IT is disappointing that the Edinburgh Dungeon’s Mary Stuart “experience” should apparently focus so strongly on the single event of her death at the hands of the English (Ideas sought for Mary’s bucket list, February 7).

Her execution took place in 1587 – 20 years after she had been forced to abdicate as the sovereign of Scotland in favour of her infant son, James VI.

For the last 19 of those years she had been imprisoned in remote English castles – so, though her death is a significant event in English history, its importance in Scottish history cannot be compared to that of her first 20 years, from birth to abdication.

In this first period, her life and the history of Scotland are so intertwined that neither can be understood except in the light of the other. And many of the events of this period were fully as dramatic – and bloody – as the circumstances of her death.

READ MORE: Ideas sought for Mary Queen of Scots' bucket list

This imbalance of interest is not new: most of the dozens of biographical books, plays, films and operas about her follow the same pattern. Josie Rourke’s 2018 film begins and ends with the familiar scenes in Fotheringhay Castle.

Scotland’s dramatists and film-makers are surely missing a golden opportunity here – just consider the happenings in the last two years of her reign.

In March 1566 a conspiracy of Protestant lords including Mary’s husband, Lord Darnley, murdered David Rizzio, a secretary and musician, at a dinner party in Holyrood palace, despite the Queen’s efforts to physically protect him. Mary was pregnant, and it was thought possible that Rizzio was the father.

READ MORE: What happened to Lord Darnley, Mary, Queen of Scots' husband?

Within two days, Mary had talked Darnley back on her side, and the pair escaped from Holyrood: within a week, she had regained royal authority.

The baby who became James VI was born in June, and in July Mary took her arduous cross-country ride from Jedburgh to the bleak fastness of Hermitage Castle to visit the Earl of Bothwell, who had been seriously wounded in a skirmish with border reivers. On her return, she was struck by a mysterious illness and was thought to have been only brought back from death by the efforts of her French physician.

By the end of November discussions (at Craigmillar Castle) about the “Darnley problem” with leading members of the Scottish nobility had produced the conspiracy which murdered the king in the garden of Kirk o’ Field, early in 1567.

In April of that year, Bothwell was tried for this murder before the Scottish Parliament, and acquitted. A few days later the Ainslie Tavern Bond committed a number of bishops, earls and Lords of Parliament to supporting Bothwell in his ambition to marry the Queen. He was already married.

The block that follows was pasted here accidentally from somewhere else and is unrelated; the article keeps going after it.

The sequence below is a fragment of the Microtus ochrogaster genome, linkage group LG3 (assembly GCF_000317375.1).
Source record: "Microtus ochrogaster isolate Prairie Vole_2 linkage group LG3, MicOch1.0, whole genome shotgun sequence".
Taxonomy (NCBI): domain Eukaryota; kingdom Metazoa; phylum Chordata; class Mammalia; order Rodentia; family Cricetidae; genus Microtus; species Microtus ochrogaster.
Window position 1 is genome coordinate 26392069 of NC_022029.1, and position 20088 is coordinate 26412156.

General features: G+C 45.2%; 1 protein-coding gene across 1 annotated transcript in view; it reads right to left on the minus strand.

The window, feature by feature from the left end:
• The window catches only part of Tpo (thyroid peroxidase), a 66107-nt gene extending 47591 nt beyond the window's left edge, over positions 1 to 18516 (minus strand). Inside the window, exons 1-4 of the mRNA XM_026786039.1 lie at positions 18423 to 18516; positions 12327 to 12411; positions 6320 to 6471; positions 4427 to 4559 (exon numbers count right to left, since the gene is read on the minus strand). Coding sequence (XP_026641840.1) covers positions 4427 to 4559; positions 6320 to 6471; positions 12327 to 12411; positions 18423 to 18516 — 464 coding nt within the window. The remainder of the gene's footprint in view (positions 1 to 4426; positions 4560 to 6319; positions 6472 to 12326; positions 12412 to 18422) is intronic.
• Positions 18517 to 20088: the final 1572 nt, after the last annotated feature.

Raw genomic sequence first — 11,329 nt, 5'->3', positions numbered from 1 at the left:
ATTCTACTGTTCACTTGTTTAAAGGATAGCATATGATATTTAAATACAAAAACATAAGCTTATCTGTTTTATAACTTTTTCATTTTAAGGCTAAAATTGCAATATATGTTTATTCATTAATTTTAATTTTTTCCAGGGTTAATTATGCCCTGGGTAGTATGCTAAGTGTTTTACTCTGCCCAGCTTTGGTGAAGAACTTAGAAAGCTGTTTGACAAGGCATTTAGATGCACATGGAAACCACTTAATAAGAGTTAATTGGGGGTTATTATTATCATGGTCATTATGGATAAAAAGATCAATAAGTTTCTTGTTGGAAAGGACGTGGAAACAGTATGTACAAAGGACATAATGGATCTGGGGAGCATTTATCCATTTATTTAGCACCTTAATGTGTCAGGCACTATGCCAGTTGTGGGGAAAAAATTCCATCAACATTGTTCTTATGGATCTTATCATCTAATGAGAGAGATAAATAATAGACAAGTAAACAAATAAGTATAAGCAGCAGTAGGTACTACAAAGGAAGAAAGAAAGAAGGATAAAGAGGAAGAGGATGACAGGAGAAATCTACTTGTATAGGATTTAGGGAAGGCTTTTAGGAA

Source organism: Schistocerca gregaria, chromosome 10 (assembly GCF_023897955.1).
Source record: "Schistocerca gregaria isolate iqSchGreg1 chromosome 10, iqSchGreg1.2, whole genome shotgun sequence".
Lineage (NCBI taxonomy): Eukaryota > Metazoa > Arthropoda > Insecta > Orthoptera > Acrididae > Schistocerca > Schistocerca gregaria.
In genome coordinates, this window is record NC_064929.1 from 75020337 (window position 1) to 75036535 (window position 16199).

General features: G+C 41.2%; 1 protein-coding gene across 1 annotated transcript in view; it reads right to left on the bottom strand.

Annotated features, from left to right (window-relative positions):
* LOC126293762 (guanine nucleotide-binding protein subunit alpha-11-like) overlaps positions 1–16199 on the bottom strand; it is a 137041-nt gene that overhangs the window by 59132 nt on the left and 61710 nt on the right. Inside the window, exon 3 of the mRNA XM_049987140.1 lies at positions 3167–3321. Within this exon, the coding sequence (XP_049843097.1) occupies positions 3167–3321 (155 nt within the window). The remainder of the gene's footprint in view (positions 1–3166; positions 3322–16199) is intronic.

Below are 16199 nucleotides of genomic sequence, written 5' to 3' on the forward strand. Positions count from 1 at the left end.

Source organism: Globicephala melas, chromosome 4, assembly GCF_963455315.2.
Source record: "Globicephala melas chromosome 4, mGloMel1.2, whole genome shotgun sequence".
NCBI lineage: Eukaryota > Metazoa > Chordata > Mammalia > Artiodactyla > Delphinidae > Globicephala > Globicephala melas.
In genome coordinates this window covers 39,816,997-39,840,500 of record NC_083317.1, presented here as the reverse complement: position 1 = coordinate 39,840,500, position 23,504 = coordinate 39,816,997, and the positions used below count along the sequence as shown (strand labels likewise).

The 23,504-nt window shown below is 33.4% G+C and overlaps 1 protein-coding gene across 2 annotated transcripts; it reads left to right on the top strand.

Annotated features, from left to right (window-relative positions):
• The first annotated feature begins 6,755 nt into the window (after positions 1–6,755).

At the end of the month, Bothwell and a body of his retainers “abducted” Mary on the open road as she returned to Edinburgh from what turned out to be her last contact with her son in Stirling Castle. On May 3 Bothwell obtained a divorce, on the basis of Mary’s sworn testimony of adultery (allegedly rape), and the pair were married on the 15th.

A month later, the “Confederate Lords” had assembled an army which confronted the forces of the Queen and Bothwell at Carberry Hill. At the end of a sweltering hot day, Mary refused to allow settlement of the issue by single combat, and surrendered herself to confinement in exchange for Bothwell’s escape.

A few days later, she was imprisoned on the island in Loch Leven, where she miscarried twins and where she was forced by her illegitimate half-brother, James Stewart, to abdicate in favour of her infant son. James became the Regent.

On May 2 1568, Mary escaped from Loch Leven and raised an army of several thousand troops, which was defeated at the Battle of Langside. Shortly afterwards, Mary crossed the Solway Firth to England in a small fishing boat, and her many years of English imprisonment began.

Attempts to recapture Bothwell began soon after his flight from Carberry, and culminated in a pursuit across the length of Scotland and a full-scale sea battle off Orkney. He fled again from there to Norway, where he was imprisoned, on the grounds of his breach of promise of marriage to Anna Thorendsen. The King of Denmark hoped to obtain a ransom for his return to Scotland, but this was not forthcoming, and Bothwell died insane in a dungeon, where he had been chained to a pillar for the last ten years of his life.

Surely there is enough material here not just for an epic film, or even a TV mini-series, but for a full-scale Star-Wars-style franchise?

Andrew Coulson